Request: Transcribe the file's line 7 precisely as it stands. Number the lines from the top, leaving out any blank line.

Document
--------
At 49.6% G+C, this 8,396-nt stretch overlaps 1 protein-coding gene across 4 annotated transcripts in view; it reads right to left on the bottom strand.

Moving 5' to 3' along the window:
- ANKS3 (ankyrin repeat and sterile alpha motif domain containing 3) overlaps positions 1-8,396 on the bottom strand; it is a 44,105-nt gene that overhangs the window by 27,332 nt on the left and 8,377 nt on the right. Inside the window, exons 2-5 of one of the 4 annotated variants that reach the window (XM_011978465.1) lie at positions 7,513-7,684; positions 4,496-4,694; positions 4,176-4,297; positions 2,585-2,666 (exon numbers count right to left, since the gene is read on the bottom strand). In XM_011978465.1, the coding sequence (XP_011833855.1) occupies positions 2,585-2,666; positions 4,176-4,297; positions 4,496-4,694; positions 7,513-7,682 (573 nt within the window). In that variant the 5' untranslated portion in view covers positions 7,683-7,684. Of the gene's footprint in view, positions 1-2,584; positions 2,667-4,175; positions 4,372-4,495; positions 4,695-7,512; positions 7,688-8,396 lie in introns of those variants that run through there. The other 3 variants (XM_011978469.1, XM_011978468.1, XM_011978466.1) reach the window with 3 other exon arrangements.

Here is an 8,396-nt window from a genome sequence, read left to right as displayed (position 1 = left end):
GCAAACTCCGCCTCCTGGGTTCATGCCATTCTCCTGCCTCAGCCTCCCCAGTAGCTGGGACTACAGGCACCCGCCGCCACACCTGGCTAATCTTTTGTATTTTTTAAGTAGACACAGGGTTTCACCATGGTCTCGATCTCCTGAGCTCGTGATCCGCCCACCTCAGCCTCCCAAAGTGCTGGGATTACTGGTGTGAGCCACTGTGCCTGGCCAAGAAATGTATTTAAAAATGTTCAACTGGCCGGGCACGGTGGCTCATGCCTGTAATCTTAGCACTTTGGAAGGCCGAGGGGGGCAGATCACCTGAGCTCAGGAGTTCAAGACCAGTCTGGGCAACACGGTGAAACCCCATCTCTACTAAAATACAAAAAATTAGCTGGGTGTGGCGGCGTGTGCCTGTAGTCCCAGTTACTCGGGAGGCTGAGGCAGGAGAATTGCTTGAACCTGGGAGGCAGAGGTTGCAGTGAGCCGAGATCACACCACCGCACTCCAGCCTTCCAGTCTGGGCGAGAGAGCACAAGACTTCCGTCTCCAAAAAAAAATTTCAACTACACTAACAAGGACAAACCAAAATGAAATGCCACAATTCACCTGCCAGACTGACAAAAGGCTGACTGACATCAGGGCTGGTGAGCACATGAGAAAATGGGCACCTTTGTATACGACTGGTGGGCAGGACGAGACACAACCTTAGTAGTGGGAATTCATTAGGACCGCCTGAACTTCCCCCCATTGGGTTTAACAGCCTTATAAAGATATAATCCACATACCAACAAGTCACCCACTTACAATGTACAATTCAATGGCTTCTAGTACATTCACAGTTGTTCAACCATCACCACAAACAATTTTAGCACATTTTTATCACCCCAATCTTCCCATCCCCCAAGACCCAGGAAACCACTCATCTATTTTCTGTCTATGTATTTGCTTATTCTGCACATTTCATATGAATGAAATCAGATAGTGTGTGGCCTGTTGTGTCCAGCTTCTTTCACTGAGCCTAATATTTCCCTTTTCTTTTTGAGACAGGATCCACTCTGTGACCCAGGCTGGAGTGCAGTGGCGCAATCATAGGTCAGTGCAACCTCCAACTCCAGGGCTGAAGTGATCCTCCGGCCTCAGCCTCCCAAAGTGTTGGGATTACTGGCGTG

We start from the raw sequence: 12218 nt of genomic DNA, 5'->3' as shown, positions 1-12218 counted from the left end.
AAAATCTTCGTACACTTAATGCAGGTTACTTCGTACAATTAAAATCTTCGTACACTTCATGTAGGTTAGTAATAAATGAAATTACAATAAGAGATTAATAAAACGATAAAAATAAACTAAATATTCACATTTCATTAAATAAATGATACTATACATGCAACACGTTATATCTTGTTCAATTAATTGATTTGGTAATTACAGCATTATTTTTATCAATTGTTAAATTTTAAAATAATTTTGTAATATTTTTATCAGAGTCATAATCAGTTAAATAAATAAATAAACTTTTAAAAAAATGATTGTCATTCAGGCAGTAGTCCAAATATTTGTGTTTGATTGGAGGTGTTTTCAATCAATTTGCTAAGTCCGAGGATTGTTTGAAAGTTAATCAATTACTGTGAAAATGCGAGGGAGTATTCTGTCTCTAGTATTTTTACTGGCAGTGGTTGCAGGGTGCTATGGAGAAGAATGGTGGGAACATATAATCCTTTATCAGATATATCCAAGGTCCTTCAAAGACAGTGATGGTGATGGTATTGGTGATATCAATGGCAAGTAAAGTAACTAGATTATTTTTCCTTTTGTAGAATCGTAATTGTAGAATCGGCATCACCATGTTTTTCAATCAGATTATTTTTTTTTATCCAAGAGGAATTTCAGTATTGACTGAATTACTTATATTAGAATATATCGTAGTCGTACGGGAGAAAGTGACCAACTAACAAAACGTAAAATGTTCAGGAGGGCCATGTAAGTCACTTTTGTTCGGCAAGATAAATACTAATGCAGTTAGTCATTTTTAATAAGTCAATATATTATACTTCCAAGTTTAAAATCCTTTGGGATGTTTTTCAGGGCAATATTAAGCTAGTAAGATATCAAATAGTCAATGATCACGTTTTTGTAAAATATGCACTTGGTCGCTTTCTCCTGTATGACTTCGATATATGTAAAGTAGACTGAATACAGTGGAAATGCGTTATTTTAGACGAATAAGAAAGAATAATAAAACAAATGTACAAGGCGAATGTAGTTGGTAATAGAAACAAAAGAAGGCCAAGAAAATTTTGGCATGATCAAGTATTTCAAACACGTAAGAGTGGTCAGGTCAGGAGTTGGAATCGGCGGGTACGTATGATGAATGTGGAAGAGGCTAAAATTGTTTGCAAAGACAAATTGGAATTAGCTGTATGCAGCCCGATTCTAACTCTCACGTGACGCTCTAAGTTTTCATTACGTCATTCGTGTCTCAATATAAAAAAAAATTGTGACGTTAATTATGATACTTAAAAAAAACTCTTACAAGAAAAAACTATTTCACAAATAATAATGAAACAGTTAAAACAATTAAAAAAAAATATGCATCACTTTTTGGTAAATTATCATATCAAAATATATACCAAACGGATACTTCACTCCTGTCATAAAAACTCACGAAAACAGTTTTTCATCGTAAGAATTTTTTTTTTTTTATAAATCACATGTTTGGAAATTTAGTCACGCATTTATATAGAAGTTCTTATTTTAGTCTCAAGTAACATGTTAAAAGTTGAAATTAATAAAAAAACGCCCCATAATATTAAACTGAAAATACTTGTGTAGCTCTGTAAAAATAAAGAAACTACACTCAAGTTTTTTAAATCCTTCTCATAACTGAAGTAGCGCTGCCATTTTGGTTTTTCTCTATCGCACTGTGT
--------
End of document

AAAATCTTCGTACACTTAATGCAGGTTACTTCGTACAATTAAAATCTTCGTACACTTCATGTAGGTTAGTAATAAATGAAATTACAATAAGAGATTAATAAAACGATAAAAATAAACTAAATATTCACATTTCATTAAATAAATGATACTATACATGCAACACGTTATATCTTGTTCAATTAATTGATTTGGTAATTACAGCATTATTTTTATCAATTGTTAAATTTTAAAATAATTTTGTAATATTTTTATCAGAGTCATAATCAGTTAAATAAATAAATAAACTTTTAAAAAAATGATTGTCATTCAGGCAGTAGTCCAAATATTTGTGTTTGATTGGAGGTGTTTTCAATCAATTTGCTAAGTCCGAGGATTGTTTGAAAGTTAATCAATTACTGTGAAAATGCGAGGGAGTATTCTGTCTCTAGTATTTTTACTGGCAGTGGTTGCAGGGTGCTATGGAGAAGAATGGTGGGAACATATAATCCTTTATCAGATATATCCAAGGTCCTTCAAAGACAGTGATGGTGATGGTATTGGTGATATCAATGGCAAGTAAAGTAACTAGATTATTTTTCCTTTTGTAGAATCGTAATTGTAGAATCGGCATCACCATGTTTTTCAATCAGATTATTTTTTTTTATCCAAGAGGAATTTCAGTATTGACTGAATTACTTATATTAGAATATATCGTAGTCGTACGGGAGAAAGTGACCAACTAACAAAACGTAAAATGTTCAGGAGGGCCATGTAAGTCACTTTTGTTCGGCAAGATAAATACTAATGCAGTTAGTCATTTTTAATAAGTCAATATATTATACTTCCAAGTTTAAAATCCTTTGGGATGTTTTTCAGGGCAATATTAAGCTAGTAAGATATCAAATAGTCAATGATCACGTTTTTGTAAAATATGCACTTGGTCGCTTTCTCCTGTATGACTTCGATATATGTAAAGTAGACTGAATACAGTGGAAATGCGTTATTTTAGACGAATAAGAAAGAATAATAAAACAAATGTACAAGGCGAATGTAGTTGGTAATAGAAACAAAAGAAGGCCAAGAAAATTTTGGCATGATCAAGTATTTCAAACACGTAAGAGTGGTCAGGTCAGGAGTTGGAATCGGCGGGTACGTATGATGAATGTGGAAGAGGCTAAAATTGTTTGCAAAGACAAATTGGAATTAGCTGTATGCAGCCCGATTCTAACTCTCACGTGACGCTCTAAGTTTTCATTACGTCATTCGTGTCTCAATATAAAAAAAAATTGTGACGTTAATTATGATACTTAAAAAAAACTCTTACAAGAAAAAACTATTTCACAAATAATAATGAAACAGTTAAAACAATTAAAAAAAAATATGCATCACTTTTTGGTAAATTATCATATCAAAATATATACCAAACGGATACTTCACTCCTGTCATAAAAACTCACGAAAACAGTTTTTCATCGTAAGAATTTTTTTTTTTTTATAAATCACATGTTTGGAAATTTAGTCACGCATTTATATAGAAGTTCTTATTTTAGTCTCAAGTAACATGTTAAAAGTTGAAATTAATAAAAAAACGCCCCATAATATTAAACTGAAAATACTTGTGTAGCTCTGTAAAAATAAAGAAACTACACTCAAGTTTTTTAAATCCTTCTCATAACTGAAGTAGCGCTGCCATTTTGGTTTTTCTCTATCGCACTGTGT